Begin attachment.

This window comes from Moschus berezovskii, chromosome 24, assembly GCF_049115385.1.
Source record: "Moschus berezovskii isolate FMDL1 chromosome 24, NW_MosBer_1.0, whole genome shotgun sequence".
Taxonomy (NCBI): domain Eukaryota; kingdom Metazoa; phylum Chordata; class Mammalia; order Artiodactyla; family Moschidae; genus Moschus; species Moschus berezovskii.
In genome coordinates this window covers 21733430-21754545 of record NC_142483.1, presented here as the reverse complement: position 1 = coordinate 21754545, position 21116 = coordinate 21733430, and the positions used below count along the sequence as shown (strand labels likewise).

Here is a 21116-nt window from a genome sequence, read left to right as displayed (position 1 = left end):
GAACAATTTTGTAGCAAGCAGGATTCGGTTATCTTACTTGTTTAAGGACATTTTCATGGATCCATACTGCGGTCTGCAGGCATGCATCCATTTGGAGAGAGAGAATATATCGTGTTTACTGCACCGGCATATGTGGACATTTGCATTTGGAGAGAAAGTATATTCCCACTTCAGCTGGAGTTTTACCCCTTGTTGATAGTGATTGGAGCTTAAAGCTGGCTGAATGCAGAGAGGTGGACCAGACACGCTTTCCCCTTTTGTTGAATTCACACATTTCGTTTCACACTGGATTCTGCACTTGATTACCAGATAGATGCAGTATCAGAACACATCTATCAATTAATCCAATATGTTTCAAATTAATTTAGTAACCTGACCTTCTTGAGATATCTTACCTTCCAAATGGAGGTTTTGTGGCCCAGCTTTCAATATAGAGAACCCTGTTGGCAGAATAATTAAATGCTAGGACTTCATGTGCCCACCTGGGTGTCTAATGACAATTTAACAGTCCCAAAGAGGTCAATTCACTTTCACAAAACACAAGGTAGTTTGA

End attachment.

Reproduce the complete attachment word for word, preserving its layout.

This window comes from Moschus berezovskii, chromosome 24, assembly GCF_049115385.1.
Source record: "Moschus berezovskii isolate FMDL1 chromosome 24, NW_MosBer_1.0, whole genome shotgun sequence".
Taxonomy (NCBI): domain Eukaryota; kingdom Metazoa; phylum Chordata; class Mammalia; order Artiodactyla; family Moschidae; genus Moschus; species Moschus berezovskii.
In genome coordinates this window covers 21733430-21754545 of record NC_142483.1, presented here as the reverse complement: position 1 = coordinate 21754545, position 21116 = coordinate 21733430, and the positions used below count along the sequence as shown (strand labels likewise).

Here is a 21116-nt window from a genome sequence, read left to right as displayed (position 1 = left end):
GAACAATTTTGTAGCAAGCAGGATTCGGTTATCTTACTTGTTTAAGGACATTTTCATGGATCCATACTGCGGTCTGCAGGCATGCATCCATTTGGAGAGAGAGAATATATCGTGTTTACTGCACCGGCATATGTGGACATTTGCATTTGGAGAGAAAGTATATTCCCACTTCAGCTGGAGTTTTACCCCTTGTTGATAGTGATTGGAGCTTAAAGCTGGCTGAATGCAGAGAGGTGGACCAGACACGCTTTCCCCTTTTGTTGAATTCACACATTTCGTTTCACACTGGATTCTGCACTTGATTACCAGATAGATGCAGTATCAGAACACATCTATCAATTAATCCAATATGTTTCAAATTAATTTAGTAACCTGACCTTCTTGAGATATCTTACCTTCCAAATGGAGGTTTTGTGGCCCAGCTTTCAATATAGAGAACCCTGTTGGCAGAATAATTAAATGCTAGGACTTCATGTGCCCACCTGGGTGTCTAATGACAATTTAACAGTCCCAAAGAGGTCAATTCACTTTCACAAAACACAAGGTAGTTTGA